But these gallinas are so much better than regular pan dulce. They are slightly sweet, like pan dulce, but softer, like the bread part of a cinnamon roll. The outside is hard, covered in sesame seeds, with a slightly sweet coating, and the inside is the delicious, soft but thick bread. And, bonus: they are 2 or 3 times bigger than regular pan dulce.

These things are so good, and are 2 for 5Q (1Q=about 12 cents), which means these cost about 30 cents each. When I think about the $5 pastries at Starbucks, this is an amazing deal. I find myself wanting to walk to work just so we have an excuse to stop by and buy them. They are that good. Que rico!

Monday, February 22, 2016

Another Lake Nearby

Our church headed out to Lake Amatitlan (less than an hour outside of Guatemala City) yesterday for a "planning retreat." We weren't sure what that would entail, but we went. We had never been to this lake before, though we've driven right past it several times.
Mostly we've just heard it's really polluted.
The girls helped with singing some worship songs to start off the morning.
We met at a camp and after a day of being inside a meeting room, we wanted to check out the view.
The place has some potential. 
We both saw this picture and thought, wow, we look old.
By the end of the day I had somehow become part of a committee to help expand the coffee community time before church every Sunday. At least that means baked goods and coffee. And hopefully building community. 

Saturday, February 20, 2016

Boxbol and a Mayan Ceremony

Last Sunday we headed to Nebaj with our team. Two of our projects and two of our staff are in Nebaj, so it was a good opportunity for most of our team to see and learn about another part of Guatemala.

On the road to Nebaj, there are always interesting things to see... lots of watermelons.
We like to make our team do ice breakers, because we're the bosses and we can. :)

While the neighbors watch from afar, curious as to what the heck we're doing.

We learned to make Boxbol, a traditional Quiche dish. (We tried it the last time we were here, which I wrote about).
The corn dough is stuffed inside green leaves, rolled, and cooked.
It's served with a variety of sauces, usually a red tomato or a nutty one. It's super delicious.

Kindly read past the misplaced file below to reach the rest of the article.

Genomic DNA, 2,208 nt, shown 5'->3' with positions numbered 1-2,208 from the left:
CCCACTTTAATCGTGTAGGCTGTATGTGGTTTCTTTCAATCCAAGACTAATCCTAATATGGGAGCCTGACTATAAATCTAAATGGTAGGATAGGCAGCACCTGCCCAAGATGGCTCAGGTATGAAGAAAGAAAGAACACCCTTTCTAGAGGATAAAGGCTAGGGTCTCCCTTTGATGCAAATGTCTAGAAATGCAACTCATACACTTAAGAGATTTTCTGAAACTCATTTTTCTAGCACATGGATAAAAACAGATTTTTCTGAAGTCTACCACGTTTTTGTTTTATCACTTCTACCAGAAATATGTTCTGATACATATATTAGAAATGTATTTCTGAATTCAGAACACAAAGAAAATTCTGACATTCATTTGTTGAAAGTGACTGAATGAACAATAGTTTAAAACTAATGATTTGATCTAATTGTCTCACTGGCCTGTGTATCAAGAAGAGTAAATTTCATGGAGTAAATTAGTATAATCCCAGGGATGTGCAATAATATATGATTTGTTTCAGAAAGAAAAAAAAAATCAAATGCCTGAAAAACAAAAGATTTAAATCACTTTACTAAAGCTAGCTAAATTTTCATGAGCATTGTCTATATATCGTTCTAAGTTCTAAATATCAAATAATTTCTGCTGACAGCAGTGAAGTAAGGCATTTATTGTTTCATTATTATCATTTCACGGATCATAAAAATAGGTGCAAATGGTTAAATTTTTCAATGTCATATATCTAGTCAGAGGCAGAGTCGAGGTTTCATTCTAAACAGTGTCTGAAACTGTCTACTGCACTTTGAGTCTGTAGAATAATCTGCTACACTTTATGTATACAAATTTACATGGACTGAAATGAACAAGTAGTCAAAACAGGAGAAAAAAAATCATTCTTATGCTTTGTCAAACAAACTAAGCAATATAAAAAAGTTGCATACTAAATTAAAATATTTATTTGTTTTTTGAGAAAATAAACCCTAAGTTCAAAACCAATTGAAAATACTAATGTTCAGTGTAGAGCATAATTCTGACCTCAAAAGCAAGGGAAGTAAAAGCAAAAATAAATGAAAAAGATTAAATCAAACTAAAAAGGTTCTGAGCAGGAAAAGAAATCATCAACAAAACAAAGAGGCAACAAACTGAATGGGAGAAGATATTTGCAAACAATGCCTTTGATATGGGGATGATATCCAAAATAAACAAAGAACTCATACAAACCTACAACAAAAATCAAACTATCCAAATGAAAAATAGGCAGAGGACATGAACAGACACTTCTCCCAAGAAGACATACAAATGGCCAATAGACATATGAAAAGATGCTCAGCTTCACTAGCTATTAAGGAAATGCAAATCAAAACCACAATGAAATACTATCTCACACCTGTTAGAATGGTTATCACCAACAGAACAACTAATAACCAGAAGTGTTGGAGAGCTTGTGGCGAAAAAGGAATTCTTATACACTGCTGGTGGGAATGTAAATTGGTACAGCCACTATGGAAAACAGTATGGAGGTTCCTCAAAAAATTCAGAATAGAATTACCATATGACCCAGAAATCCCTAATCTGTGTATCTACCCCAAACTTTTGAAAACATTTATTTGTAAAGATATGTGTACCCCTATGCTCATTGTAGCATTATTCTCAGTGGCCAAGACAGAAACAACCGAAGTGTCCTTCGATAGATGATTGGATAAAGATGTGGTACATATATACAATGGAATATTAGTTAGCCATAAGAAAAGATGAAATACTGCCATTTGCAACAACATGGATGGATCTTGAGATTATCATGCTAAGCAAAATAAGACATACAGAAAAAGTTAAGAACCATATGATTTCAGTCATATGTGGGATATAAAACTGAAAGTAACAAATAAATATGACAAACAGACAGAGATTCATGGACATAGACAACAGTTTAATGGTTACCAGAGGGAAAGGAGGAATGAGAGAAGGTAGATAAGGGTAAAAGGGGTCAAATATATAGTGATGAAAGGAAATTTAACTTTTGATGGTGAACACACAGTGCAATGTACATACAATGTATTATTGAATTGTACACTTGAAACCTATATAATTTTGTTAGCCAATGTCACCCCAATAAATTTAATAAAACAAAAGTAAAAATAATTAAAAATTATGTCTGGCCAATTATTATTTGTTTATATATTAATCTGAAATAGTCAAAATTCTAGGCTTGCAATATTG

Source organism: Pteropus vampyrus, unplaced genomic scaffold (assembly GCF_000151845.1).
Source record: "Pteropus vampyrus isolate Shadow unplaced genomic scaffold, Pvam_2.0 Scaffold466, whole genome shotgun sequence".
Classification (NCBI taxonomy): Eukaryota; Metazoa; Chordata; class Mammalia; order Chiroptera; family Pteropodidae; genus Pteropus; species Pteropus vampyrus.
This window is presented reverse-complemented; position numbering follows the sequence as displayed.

Ruby thought so, too.

Cooking on the fire.
A few of the guys, learning how to make tortillas.

We celebrated birthdays since our last time together as a group.
We happened to be in Nebaj at the beginning of what is a sacred time of year for the Mayan culture. The 5 days of the New Year were beginning. We heard from some Mayan spiritual leaders about some of the traditions.
Meanwhile, Hazel made a friend. At first, this little girl was watching Hazel from afar as she colored. I suggested to Hazel maybe the girl would like to join her. 
Though a bit shy, Hazel handed the girl a crayon without saying much, and the girls colored together for a long time.
Breakfast one morning was "atol blanco," a white corn-based gruel. With BBQ corn chips on top.
On our last morning, we attended a Mayan "cleansing" ceremony. Our friend gave us a demonstration before we went (I, unfortunately, got food poisoning and was sick in the van while the rest of the team was participating in the ceremony). 
With 5 branches, the spiritual leaders whack each person on the head, hands, and legs, to help cleanse each person from their sins (this is how I understood it). 
Our boss, Cesar, who joined us for our retreat from Honduras, volunteered to serve as an example for us.
As always, I'm always thankful for the team and their ability to just hang out with our girls. It's a special part of the memories we are making, these team retreats. It's often humbling to be parenting in all of our impatience and stress in front of our team, but they have a lot of grace.

Friday, February 19, 2016

A Very Quick Spanish Lesson From my 3-Year Old

Hazel, sitting cross-legged: "Hey Mommy, guess how we call sitting like this in Spanish?"

Me to myself: Well, it used to be Indian-style when I was a kid, but then people realized that was not appropriate, so we were taught to say "criss-cross applesauce," or "pretzel," or some other more culturally-sensitive version.

Me to Hazel: "I don't know. What do you call it in Spanish?"

Hazel: "Chinitos." (Little Chinese people)

Me to myself: We've still got some work to do.

Thursday, February 18, 2016

Tecun Uman

We traveled on Sunday to Nebaj, Guatemala with our team. It takes about 5 hours of driving in our large 16-passenger van, plus a couple hours to stop for lunch. I planned to post pictures today, but I'm still not feeling well. On Tuesday morning, the day we returned, I started feeling nauseous and sick to my stomach. Of course, on the way home, a few of us were sick, and we had to stop on the side of the road several times.

Not a fun way to drive home after a team retreat.

I'm mostly feeling better, though I'd say my stomach is not 100%. Last time we went to Nebaj, the girls got lice. We haven't had the best luck traveling there recently. Ah, well.

On another note, I spent my evening working on a costume for Ellie for school tomorrow. The Kinder classes (her grade) have been practicing for a presentation at school to celebrate Tecun Uman. February 20th is a holiday that celebrates the legend of this Mayan warrior who battled against the Spanish conquistadors in 1524, and the school does some kind of celebration. The kids wear what look like Native American headdresses, and I'm not really sure what else they do.